To go alongside the many exosuits in Exoprimal is some customization that is both cosmetic and not. Every exosuit has a loadout you can customize with rigs that add an extra ability to every exosuit. Such as a handy healing gun for a quick heal, or a giant drill arm to satisfyingly punch a crowd of dinosaurs with. I always gravitated toward the laser rig for most of my loadouts. But I did find good use of the shield rig for my Murasame, the samurai tank, it just worked.
There are also modules that you can slot into your exosuit that add buffs or change exosuit abilities slightly. Such as making Skywave’s vortex have a stronger pull, but reduce the vortex’s duration. As well as adding a follow-up attack to Zephyr’s aerial launch ability that slams enemies down. I really loved a module for Vigilant that could give her a free shot after scoring a critical hit. It made landing headshots more satisfying and impactful in matches.
The final bit is cosmetic customization. Exoprimal does feature skins, emotes, and other minute options like decals or charms that go on exosuits. I found a lot of the charms and decals to be underwhelming and I felt confused by some of the paywalled cosmetics. As some of the cosmetics in the current battle pass look far superior to the packs you can buy outright.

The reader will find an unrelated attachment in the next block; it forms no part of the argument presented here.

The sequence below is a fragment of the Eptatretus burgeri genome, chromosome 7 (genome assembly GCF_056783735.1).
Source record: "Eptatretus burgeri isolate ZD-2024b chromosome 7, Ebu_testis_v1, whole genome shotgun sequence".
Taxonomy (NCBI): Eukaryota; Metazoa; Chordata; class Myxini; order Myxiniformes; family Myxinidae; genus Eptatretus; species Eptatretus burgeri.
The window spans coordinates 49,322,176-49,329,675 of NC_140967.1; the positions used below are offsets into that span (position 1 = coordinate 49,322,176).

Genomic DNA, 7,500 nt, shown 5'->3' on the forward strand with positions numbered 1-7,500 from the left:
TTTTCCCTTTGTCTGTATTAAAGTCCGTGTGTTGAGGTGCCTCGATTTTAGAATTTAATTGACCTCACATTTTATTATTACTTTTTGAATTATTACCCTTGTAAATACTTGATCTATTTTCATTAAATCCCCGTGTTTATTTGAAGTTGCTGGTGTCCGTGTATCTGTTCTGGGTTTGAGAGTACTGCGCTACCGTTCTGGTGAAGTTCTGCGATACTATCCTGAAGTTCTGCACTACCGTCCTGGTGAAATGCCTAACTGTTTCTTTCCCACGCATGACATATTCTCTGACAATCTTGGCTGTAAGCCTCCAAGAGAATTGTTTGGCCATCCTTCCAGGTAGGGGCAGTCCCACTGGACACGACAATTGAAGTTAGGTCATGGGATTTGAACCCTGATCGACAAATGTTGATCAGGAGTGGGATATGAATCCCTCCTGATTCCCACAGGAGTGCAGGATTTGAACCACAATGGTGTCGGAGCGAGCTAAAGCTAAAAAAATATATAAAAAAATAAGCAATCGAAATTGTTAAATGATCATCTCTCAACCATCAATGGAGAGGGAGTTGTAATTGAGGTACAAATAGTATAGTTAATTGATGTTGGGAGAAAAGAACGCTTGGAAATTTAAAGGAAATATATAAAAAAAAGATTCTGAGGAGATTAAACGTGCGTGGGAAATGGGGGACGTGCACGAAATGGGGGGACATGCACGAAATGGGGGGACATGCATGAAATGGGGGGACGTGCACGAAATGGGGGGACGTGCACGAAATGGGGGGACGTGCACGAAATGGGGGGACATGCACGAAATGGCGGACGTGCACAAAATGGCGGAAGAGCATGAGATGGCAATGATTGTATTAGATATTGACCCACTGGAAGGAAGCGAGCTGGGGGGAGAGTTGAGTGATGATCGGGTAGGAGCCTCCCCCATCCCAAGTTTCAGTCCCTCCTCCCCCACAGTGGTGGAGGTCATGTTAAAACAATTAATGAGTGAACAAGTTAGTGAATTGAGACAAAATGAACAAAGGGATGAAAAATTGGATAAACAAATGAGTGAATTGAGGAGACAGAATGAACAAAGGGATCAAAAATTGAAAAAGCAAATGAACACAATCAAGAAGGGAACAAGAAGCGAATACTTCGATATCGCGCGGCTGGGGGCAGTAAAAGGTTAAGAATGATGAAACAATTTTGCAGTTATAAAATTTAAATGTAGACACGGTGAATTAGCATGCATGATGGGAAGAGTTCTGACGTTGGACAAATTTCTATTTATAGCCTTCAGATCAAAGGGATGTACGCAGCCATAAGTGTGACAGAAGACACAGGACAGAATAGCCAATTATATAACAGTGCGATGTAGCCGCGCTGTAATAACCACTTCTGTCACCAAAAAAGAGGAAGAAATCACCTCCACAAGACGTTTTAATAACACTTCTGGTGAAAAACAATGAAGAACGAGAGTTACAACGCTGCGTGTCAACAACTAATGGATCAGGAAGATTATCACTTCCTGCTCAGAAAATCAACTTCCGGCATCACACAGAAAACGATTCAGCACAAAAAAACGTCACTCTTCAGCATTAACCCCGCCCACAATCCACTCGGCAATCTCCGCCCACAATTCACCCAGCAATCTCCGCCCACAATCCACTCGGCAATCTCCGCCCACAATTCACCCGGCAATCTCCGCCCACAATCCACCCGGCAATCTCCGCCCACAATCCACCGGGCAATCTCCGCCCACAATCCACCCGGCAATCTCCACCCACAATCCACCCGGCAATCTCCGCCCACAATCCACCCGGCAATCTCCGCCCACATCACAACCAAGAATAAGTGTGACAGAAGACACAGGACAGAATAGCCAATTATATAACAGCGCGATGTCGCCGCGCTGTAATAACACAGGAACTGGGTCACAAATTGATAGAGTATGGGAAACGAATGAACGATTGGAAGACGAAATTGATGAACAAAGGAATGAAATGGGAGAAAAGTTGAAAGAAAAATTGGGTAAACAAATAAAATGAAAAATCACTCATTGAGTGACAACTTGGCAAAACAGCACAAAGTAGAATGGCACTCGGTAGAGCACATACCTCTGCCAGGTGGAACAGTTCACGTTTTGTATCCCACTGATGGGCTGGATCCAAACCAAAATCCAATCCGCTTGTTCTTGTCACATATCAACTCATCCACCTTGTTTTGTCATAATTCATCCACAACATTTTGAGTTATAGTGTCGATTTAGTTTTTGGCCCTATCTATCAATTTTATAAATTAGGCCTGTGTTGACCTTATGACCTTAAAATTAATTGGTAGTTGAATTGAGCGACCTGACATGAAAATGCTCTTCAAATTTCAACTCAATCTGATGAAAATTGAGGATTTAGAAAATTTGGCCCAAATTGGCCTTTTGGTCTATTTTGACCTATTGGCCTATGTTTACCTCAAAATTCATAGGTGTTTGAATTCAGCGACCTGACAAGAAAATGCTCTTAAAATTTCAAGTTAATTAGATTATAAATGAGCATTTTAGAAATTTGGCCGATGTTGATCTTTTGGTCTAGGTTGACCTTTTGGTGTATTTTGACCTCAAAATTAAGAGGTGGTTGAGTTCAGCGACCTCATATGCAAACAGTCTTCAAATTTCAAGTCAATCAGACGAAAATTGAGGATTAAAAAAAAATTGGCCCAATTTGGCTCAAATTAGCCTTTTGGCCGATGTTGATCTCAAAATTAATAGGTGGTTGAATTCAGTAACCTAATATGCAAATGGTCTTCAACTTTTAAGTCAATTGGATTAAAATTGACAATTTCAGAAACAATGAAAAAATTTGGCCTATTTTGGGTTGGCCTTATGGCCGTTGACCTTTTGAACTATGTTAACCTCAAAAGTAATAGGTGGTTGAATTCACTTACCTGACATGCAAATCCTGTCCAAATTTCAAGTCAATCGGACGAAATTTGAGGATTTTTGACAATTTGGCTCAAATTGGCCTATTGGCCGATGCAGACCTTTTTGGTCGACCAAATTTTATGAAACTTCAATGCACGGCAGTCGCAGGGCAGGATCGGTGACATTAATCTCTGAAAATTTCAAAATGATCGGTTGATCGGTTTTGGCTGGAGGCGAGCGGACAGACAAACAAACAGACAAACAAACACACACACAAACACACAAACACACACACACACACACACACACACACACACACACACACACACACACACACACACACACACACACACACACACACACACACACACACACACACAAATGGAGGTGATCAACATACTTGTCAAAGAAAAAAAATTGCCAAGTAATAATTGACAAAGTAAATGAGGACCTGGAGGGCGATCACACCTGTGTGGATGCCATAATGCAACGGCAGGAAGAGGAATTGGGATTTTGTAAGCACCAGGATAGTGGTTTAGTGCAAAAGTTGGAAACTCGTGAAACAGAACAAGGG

However, players can earn a lot of cosmetics just by playing the game. Best of all the game is generous with its experience point requirements for leveling up. I found myself leveling up at least every match or two while the battle pass progressed every two to three matches. Some levels offer specific cosmetics, while others give currency to buy certain cosmetics and loot boxes you cannot buy with real money.
Suffice it to say however, unlocking cosmetics, useful modifications for exosuits, new game modes, cooperative-focused activities, and great cutscenes by just playing the game felt very rewarding unlike a lot of other live service games these days. I still look forward to continuing leveling up to keep unlocking stuff because of the sheer variety of the game.
Incredible Technical Performance and Decent Music